LONDON — While there are many outdoor markets in London, three are of special interest to the traveler. Portobello Road, Camden Passage and Bermondsey Market offer a wide variety of good merchandise at reasonable prices. And shopping there is entertaining.
Portobello Road, oldest and most famous of London's flea markets, is good fun. It's half market and half circus, a combination that has made outdoor antiquing a popular pursuit in London.
The milelong market, between Chepstow Villas and Golborne Road in London W1, has more than 2,000 stalls and a wide range of dealers. Some offer a wonderful blend of bric-a-brac and entertaining chatter. Some are more serious, specializing in such collectibles as Wedgwood and other English porcelain, antique lace and linens, oak furniture, silver, Victorian hardware, clocks and watches, toys or model trains.
Portobello Road actually is made up of several sections. Most posh is a five-block strip north of Chepstow Villas. Called the Collector's Corner, it is the oldest covered arcade and one of the market's best and priciest areas. It also is usually quite crowded.
Near Lonsdale Road, the market is filled with stalls selling fresh fruit and vegetables imported from around the world. The area has an almost tropical ambience.
From Tavistock Road north to Golborne Road, there's a glut of secondhand junk: used clothing, costume jewelry, books, records and household goods. Saturday bicycle auctions are held in the shadow of the Westway highway overhead. Viewing begins at noon, and the sale starts at about 2 p.m. Sometimes there are also baby buggies and other vehicles for sale.
Portobello Road's storefront shops are open weekdays from 9 a.m. to 5 p.m., but Saturday is market day and the place really springs into action near the make-shift stalls. At about 8 a.m., vendors begin unloading vans, setting up stalls and doing business with early customers, including London antique dealers scouting for unusual pieces at great prices. More casual browsers arrive at about 10:30 a.m. By noon, the market is a swarm of bargain hunters.
Activity winds down by about 4 p.m., and the market is closed by 5:30.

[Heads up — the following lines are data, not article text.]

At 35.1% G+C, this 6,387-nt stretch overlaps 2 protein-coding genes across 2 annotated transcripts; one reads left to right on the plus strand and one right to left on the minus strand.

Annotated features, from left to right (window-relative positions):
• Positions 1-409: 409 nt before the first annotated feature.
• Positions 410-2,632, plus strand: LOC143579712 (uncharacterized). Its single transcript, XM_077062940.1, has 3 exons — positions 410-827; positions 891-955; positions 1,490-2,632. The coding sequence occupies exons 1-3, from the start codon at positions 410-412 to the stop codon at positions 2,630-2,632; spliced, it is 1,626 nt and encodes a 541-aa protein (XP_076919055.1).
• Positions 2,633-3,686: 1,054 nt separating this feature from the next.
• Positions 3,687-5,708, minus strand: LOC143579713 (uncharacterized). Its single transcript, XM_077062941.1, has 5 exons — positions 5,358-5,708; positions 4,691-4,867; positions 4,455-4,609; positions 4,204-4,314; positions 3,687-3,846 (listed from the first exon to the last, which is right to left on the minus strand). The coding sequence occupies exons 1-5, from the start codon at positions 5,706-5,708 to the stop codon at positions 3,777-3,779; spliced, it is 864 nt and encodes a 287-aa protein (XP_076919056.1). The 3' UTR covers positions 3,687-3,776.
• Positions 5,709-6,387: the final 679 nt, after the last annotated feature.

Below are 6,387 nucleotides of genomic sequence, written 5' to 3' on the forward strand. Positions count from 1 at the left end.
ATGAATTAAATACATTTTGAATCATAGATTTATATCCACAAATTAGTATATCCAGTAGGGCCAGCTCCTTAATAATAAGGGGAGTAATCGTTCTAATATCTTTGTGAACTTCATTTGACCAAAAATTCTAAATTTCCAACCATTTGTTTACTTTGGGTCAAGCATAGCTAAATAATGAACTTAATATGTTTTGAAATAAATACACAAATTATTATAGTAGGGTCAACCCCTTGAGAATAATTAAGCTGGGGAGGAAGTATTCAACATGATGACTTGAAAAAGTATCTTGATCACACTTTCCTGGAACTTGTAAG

Bargaining is the sport at Portobello Road. For best prices, bid early in the day with the serious dealers, or very late, just before stall owners begin to pack up.
The Portobello Road market grew during the 1880s by selling inexpensive produce to locals. Antiques were introduced in about 1939, and arrived in force during the 1950s. Since then, Portobello has become quite fashionable.
Now, folk singers, jugglers and other street performers entertain erstwhile shoppers. The browsers themselves, a mix of dapper yuppies, tourists, suburbanites, spectacled gents and '60s holdovers, put on a pretty good show, too.
But mind your wallet. Portobello Road is a noted haunt for pickpockets.
Another of the market areas--Camden Passage, between Islington Green and Islington High Street (London N1)--is a newer, fancier and less-crowded market with higher prices than Portobello Road.
The first Camden Passage shop was opened in 1958. In 1960, John Friend, a local resident, put awnings up over Pierpont Row and Charlton Place and invited antique dealers to set up their wares in the area. By the early 1970s, a disused warehouse at the north end of the passage was converted into galleries and renamed Georgian Village. Then the old tram shed at the southern end was turned into the antique center called The Mall.
Camden's storefront shops are open weekdays from 10:30 a.m. to 5:30 p.m. The excellent roster includes:
Strike One, 51 Camden Passage, which sells clocks made before 1870, especially tavern clocks and English long-case clocks dated 1675 to 1820. Prices begin at about $4,000 and soar, but the museum-like shop is worth a browse, even if you can't afford to buy.
John Creed Antiques, on Camden Passage, specializes in restored pine furniture, including dining-room tables (from about $400), chests (from about $250) and chairs (from about $100) that can be shipped to your home.
Heritage Antiques, 112 Islington High St., sells 17th- to 19th-Century oak furniture and brass fittings, including andirons (from about $125), door knockers (from about $40) and trivets (from about $40). Some are reproductions, so ask before you buy.
Tadema Gallery, 10 Charlton Place, sells jewelry, paintings, ceramics, glass, furniture and other items from Jugendstil to art nouveau . Its Liberty jewelry collection includes rings (from about $150) and necklaces in gold (from about $900) and silver (from about $300).
Those who enjoy the thrill of investigating stalls should stalk Camden Passage on market days: Wednesdays from 10 a.m. to 2 p.m. and Saturdays from 10 a.m. to 5 p.m. This is when the passage is crowded with makeshift stalls containing furniture, jewelry, books and curiosities.
The third market--Bermondsey Market, in Bermondsey Square near Abbey Street (London SE1)--attracts antique dealers who buy for resale at higher prices.